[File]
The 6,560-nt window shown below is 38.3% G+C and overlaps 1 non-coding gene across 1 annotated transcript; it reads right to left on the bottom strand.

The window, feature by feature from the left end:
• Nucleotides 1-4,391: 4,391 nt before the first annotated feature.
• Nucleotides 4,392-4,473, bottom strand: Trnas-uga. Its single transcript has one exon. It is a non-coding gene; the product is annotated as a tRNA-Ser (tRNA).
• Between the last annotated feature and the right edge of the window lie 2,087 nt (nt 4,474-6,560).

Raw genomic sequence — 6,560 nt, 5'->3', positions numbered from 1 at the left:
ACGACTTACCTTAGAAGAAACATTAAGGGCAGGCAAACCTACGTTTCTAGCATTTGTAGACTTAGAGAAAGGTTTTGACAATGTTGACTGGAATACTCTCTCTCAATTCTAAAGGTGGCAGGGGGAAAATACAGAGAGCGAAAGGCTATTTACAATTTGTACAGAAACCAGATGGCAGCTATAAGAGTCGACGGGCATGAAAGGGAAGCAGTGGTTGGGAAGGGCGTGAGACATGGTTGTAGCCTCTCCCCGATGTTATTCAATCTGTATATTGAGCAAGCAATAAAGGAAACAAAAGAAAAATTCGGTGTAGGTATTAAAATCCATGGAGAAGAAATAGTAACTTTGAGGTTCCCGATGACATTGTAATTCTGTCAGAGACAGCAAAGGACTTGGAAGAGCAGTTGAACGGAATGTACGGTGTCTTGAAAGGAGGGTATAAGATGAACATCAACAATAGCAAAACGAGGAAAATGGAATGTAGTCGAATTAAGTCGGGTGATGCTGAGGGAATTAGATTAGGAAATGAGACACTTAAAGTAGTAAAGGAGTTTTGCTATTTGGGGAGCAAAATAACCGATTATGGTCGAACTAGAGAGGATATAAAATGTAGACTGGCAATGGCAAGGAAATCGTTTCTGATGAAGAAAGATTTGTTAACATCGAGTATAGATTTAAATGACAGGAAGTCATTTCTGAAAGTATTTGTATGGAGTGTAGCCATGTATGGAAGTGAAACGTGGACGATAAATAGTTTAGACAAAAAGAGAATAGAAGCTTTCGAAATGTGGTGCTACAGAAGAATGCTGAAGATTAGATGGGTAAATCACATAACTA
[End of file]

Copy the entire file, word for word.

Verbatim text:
The 6,560-nt window shown below is 38.3% G+C and overlaps 1 non-coding gene across 1 annotated transcript; it reads right to left on the bottom strand.

The window, feature by feature from the left end:
• Nucleotides 1-4,391: 4,391 nt before the first annotated feature.
• Nucleotides 4,392-4,473, bottom strand: Trnas-uga. Its single transcript has one exon. It is a non-coding gene; the product is annotated as a tRNA-Ser (tRNA).
• Between the last annotated feature and the right edge of the window lie 2,087 nt (nt 4,474-6,560).

Raw genomic sequence — 6,560 nt, 5'->3', positions numbered from 1 at the left:
ACGACTTACCTTAGAAGAAACATTAAGGGCAGGCAAACCTACGTTTCTAGCATTTGTAGACTTAGAGAAAGGTTTTGACAATGTTGACTGGAATACTCTCTCTCAATTCTAAAGGTGGCAGGGGGAAAATACAGAGAGCGAAAGGCTATTTACAATTTGTACAGAAACCAGATGGCAGCTATAAGAGTCGACGGGCATGAAAGGGAAGCAGTGGTTGGGAAGGGCGTGAGACATGGTTGTAGCCTCTCCCCGATGTTATTCAATCTGTATATTGAGCAAGCAATAAAGGAAACAAAAGAAAAATTCGGTGTAGGTATTAAAATCCATGGAGAAGAAATAGTAACTTTGAGGTTCCCGATGACATTGTAATTCTGTCAGAGACAGCAAAGGACTTGGAAGAGCAGTTGAACGGAATGTACGGTGTCTTGAAAGGAGGGTATAAGATGAACATCAACAATAGCAAAACGAGGAAAATGGAATGTAGTCGAATTAAGTCGGGTGATGCTGAGGGAATTAGATTAGGAAATGAGACACTTAAAGTAGTAAAGGAGTTTTGCTATTTGGGGAGCAAAATAACCGATTATGGTCGAACTAGAGAGGATATAAAATGTAGACTGGCAATGGCAAGGAAATCGTTTCTGATGAAGAAAGATTTGTTAACATCGAGTATAGATTTAAATGACAGGAAGTCATTTCTGAAAGTATTTGTATGGAGTGTAGCCATGTATGGAAGTGAAACGTGGACGATAAATAGTTTAGACAAAAAGAGAATAGAAGCTTTCGAAATGTGGTGCTACAGAAGAATGCTGAAGATTAGATGGGTAAATCACATAACTA